Angela: Where did you attend college?
Royce: The University of Arkansas at Fayetteville.
Angela: Did you like the college?
Royce: Yes, and it was the only law school at that time, I was going to be a lawyer.
Angela: What made you decide to be a lawyer?
Royce: I don't know. You [have] heard this story or a story like this, but this is true. I always wanted to be a lawyer as a boy out in the country. I didn't know any lawyers. I had never been to a courthouse. I say I always wanted to be a lawyer---I was proud to be a lawyer, and the day I die I will still be a lawyer.
Angela: You never saw a courtroom before you decided to be a lawyer.
Royce: Well, they tell me, and I think I remember too, while plowing a mule or a horse on the farm, I'd make speeches. I would sometimes get up on a stomp and practice. Our family always took the newspapers and some magazines. I was a prolific reader, still am.
Angela: Did you get your knowledge of what a lawyer was by reading newspapers?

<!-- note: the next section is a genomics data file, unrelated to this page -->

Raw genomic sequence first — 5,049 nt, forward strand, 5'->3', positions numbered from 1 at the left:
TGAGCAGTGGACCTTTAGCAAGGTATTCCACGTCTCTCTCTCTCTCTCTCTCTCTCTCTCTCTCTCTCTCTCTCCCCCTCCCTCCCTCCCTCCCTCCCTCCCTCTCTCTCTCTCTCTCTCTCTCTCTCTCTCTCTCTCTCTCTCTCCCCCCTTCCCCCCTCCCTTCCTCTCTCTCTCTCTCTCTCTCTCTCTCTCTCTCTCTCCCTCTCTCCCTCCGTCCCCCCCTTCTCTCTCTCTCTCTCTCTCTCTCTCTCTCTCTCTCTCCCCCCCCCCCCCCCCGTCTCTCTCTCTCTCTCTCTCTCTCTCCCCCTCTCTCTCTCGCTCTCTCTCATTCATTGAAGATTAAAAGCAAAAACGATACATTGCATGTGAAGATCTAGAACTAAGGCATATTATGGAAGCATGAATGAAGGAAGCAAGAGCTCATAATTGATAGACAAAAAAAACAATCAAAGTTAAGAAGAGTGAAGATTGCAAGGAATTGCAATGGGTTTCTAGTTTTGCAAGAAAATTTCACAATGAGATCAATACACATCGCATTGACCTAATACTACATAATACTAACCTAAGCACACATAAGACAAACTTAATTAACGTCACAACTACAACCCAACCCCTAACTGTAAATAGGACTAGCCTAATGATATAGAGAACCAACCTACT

Royce: I got acquainted with lawyers. When I came here, they put me in the high sixth. Texas at that time were graduating from high school at eleventh grade. I was ahead of these Arkansas students, but they just put me in sixth grade because that's what my report card said---sixth grade. They skipped me, I made junior high seventh, eighth, and ninth in one year. I well remember two of the teachers taking part of their lunch time to help me catch up. I had real fine high school teachers. They were junior high teachers in those days. They said I was smart. But actually part of it was I was advanced over those who went here. And when I graduated I was fourth in the class of 29. That wasn't smart was it. What happened was a one room country school where my father bought this sixty acre farm had a nice house of it and we had natural gas. We were the only people who had natural gas in the neighborhood. My brother and I were enrolled in school there, the girls were too young. Well, this teacher left and didn't come back. On the next farm, there was two boys driving a buggy to Hope to school. And on the hill out here, where the Byers live, [was] Byers Nursery and that area. There was a family named "Duckett". Mr. Duckett runs the abstract company here now, and he's the grandson. Two of them were coming to school in Hope. One of two [were] from over on Springhill Road. I remember a lady that rode a horse. Well, my father just took a mule and put him on the buggy and we started to Hope. The family all finished in Hope. Lethel Gentry was in my class. Lethel's father was a lawyer. Later got to be a state senator and was the first municipal judge that Hope ever had. Well, we got to be real friends. I would spend the night with the Gentry's, the third house from the north end of Washington Street, so I got a little bit acquainted with lawyers